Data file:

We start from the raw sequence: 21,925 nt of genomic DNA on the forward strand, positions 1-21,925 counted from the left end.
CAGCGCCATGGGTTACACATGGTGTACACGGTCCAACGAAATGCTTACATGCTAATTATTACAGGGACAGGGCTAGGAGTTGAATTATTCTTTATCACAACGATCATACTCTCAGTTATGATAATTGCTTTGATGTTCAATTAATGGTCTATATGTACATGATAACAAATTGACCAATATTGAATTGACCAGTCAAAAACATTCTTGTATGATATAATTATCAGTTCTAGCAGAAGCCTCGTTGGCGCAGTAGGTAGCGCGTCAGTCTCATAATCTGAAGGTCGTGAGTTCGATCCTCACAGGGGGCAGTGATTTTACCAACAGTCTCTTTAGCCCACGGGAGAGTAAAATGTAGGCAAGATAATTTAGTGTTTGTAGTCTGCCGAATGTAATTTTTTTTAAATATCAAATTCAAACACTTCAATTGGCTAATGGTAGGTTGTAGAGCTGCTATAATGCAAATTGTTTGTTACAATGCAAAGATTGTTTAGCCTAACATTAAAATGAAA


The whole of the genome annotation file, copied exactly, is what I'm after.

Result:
We start from the raw sequence: 21,925 nt of genomic DNA on the forward strand, positions 1-21,925 counted from the left end.
CAGCGCCATGGGTTACACATGGTGTACACGGTCCAACGAAATGCTTACATGCTAATTATTACAGGGACAGGGCTAGGAGTTGAATTATTCTTTATCACAACGATCATACTCTCAGTTATGATAATTGCTTTGATGTTCAATTAATGGTCTATATGTACATGATAACAAATTGACCAATATTGAATTGACCAGTCAAAAACATTCTTGTATGATATAATTATCAGTTCTAGCAGAAGCCTCGTTGGCGCAGTAGGTAGCGCGTCAGTCTCATAATCTGAAGGTCGTGAGTTCGATCCTCACAGGGGGCAGTGATTTTACCAACAGTCTCTTTAGCCCACGGGAGAGTAAAATGTAGGCAAGATAATTTAGTGTTTGTAGTCTGCCGAATGTAATTTTTTTTAAATATCAAATTCAAACACTTCAATTGGCTAATGGTAGGTTGTAGAGCTGCTATAATGCAAATTGTTTGTTACAATGCAAAGATTGTTTAGCCTAACATTAAAATGAAA